The Study’s Findings Show that the Pandemic did not Trigger a “tsunami” of Mental Illness

mental illness in pandemic

During and after the pandemic, many surveys and studies have shown that the stresses of living through the pandemic, whether they were financial, social, economic, or health-related, contributed to a “tsunami” of mental health problems.

This was made worse by the fact that access to mental health services through the NHS became much more limited and stretched. All of this is now getting worse because of the stress and strain caused by the cost of living crisis.

On the other hand, the results of a study that was published in the BMJ indicated that this narrative might not be accurate after all. Researchers from a number of Canadian universities led the review, which looked at 137 studies, most of which came from high-income European and Asian countries.

The research came to the conclusion that depression had, on average, been a little bit worse, particularly among women, older individuals, university students, and persons who belonged to sexual or gender minorities.

Since there are disproportionately more women working in healthcare, they were frequently among the first people to notice the pandemic’s effects. They had a greater likelihood of earning less money, juggling the obligations of caring for children, and possibly being abused.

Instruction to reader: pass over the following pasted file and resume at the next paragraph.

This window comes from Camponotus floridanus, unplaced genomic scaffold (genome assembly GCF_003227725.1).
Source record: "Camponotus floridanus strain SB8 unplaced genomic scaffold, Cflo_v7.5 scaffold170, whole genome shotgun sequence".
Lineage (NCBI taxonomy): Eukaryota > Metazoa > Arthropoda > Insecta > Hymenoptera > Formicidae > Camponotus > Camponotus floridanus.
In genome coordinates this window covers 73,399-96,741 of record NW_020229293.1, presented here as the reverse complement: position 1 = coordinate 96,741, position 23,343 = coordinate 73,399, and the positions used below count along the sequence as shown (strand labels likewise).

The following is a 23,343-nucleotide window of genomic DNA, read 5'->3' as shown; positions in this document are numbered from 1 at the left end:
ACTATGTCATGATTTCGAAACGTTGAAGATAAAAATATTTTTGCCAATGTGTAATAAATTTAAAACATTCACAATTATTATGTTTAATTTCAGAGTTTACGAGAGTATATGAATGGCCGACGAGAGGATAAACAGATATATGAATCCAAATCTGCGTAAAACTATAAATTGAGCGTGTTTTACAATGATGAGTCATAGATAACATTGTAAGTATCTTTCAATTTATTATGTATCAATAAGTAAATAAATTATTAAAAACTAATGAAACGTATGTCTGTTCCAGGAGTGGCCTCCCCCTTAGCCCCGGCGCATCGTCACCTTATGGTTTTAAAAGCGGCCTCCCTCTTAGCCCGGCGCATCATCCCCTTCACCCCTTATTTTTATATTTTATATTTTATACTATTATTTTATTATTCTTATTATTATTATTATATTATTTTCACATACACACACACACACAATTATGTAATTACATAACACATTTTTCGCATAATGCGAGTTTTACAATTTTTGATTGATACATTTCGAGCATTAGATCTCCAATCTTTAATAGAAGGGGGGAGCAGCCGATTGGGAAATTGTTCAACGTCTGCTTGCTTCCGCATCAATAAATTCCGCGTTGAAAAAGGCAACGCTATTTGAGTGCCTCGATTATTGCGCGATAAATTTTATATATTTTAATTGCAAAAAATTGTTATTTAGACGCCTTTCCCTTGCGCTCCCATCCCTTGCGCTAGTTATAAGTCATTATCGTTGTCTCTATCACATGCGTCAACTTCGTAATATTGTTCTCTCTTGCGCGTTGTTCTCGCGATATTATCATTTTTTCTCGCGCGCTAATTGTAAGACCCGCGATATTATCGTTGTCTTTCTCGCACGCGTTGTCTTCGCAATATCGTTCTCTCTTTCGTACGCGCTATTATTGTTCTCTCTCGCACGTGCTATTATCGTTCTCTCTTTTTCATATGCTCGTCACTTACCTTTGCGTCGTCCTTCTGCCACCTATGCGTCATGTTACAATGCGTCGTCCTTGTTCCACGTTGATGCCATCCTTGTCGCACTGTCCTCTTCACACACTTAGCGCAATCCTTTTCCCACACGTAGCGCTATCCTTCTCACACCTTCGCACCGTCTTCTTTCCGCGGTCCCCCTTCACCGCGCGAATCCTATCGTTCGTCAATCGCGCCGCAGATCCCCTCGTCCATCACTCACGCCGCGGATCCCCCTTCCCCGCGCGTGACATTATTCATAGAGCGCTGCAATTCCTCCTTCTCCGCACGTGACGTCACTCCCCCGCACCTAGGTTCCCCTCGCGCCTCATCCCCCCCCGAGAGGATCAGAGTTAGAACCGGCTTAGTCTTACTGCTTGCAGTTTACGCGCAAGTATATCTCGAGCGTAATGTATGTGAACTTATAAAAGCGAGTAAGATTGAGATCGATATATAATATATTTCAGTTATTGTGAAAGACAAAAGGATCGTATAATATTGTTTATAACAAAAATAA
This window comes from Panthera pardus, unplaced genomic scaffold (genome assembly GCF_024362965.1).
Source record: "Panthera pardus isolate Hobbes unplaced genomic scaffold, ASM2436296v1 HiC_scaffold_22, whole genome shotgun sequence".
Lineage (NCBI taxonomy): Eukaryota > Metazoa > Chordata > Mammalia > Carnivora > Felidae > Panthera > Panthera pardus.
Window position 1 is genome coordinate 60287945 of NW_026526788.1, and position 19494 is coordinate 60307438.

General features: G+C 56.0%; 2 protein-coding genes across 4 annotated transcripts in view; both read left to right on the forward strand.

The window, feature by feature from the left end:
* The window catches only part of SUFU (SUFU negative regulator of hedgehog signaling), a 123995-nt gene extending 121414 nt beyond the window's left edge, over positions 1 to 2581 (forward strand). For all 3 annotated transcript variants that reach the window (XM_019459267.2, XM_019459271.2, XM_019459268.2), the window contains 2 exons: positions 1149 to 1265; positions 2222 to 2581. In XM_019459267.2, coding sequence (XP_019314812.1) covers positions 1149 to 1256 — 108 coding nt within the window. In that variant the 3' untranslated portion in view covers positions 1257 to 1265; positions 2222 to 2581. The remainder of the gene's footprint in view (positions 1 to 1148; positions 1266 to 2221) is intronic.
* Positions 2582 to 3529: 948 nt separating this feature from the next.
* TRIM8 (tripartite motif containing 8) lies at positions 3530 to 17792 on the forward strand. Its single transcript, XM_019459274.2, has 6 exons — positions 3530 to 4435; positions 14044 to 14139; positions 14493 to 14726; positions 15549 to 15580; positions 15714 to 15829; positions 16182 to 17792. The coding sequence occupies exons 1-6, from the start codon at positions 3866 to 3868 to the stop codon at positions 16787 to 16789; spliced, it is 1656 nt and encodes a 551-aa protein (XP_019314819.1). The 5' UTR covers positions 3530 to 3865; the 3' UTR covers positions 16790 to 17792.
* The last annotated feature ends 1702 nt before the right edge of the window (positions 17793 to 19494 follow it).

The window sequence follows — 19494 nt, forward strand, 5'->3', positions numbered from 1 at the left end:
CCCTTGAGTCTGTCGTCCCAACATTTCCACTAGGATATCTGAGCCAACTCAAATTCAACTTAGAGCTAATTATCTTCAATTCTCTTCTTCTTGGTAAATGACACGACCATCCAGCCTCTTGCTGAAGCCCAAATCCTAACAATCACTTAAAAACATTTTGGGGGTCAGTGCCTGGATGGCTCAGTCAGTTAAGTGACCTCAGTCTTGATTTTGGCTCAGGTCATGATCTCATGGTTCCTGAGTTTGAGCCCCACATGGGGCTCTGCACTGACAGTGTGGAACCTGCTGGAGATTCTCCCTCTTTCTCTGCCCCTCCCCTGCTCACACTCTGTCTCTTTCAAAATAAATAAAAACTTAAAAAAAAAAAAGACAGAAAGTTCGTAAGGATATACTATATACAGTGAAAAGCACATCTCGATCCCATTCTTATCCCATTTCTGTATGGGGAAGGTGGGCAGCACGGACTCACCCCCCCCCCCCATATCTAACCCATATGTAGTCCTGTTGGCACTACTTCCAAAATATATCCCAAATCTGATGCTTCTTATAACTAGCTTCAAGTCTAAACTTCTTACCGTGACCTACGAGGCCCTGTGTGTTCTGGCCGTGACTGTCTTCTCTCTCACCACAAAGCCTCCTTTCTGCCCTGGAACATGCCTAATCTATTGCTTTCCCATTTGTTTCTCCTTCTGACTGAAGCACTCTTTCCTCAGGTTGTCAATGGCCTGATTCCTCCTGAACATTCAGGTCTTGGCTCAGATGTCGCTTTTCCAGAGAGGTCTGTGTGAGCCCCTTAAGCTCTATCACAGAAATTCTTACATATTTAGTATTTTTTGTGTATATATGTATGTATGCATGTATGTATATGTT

The researchers said that the small overall change in mental health symptoms shows that many women have been strong.”But, among some women, a considerable exacerbation of symptoms occurred.”

“In fact, although the majority of our analyses found either no changes or minimal to small negative changes in mental health, they do suggest that the pandemic negatively influenced the mental health of some people,” the researchers said. “This makes sense, for example, with reports of more visits for mental health and drug abuse.”

Having said that, they also came to the following conclusion: “The patterns of findings from our review, along with evidence on mental health disorders and suicide, converge to suggest that the effects of COVID-19 on mental health are more nuanced than the ‘tsunami’ descriptor or other similar terms used by some investigators and in many media articles.”

The report does say, though, that the pandemic has caused long-term problems for societies, especially when it comes to physical health, mental health, and the way health services are provided.

“Many people’s lives have been turned upside down by the epidemic, and some are now having mental health problems for the first time,” the researchers said. Governments should do more to make sure that mental health services are easy to get to and meet the needs of their populations.

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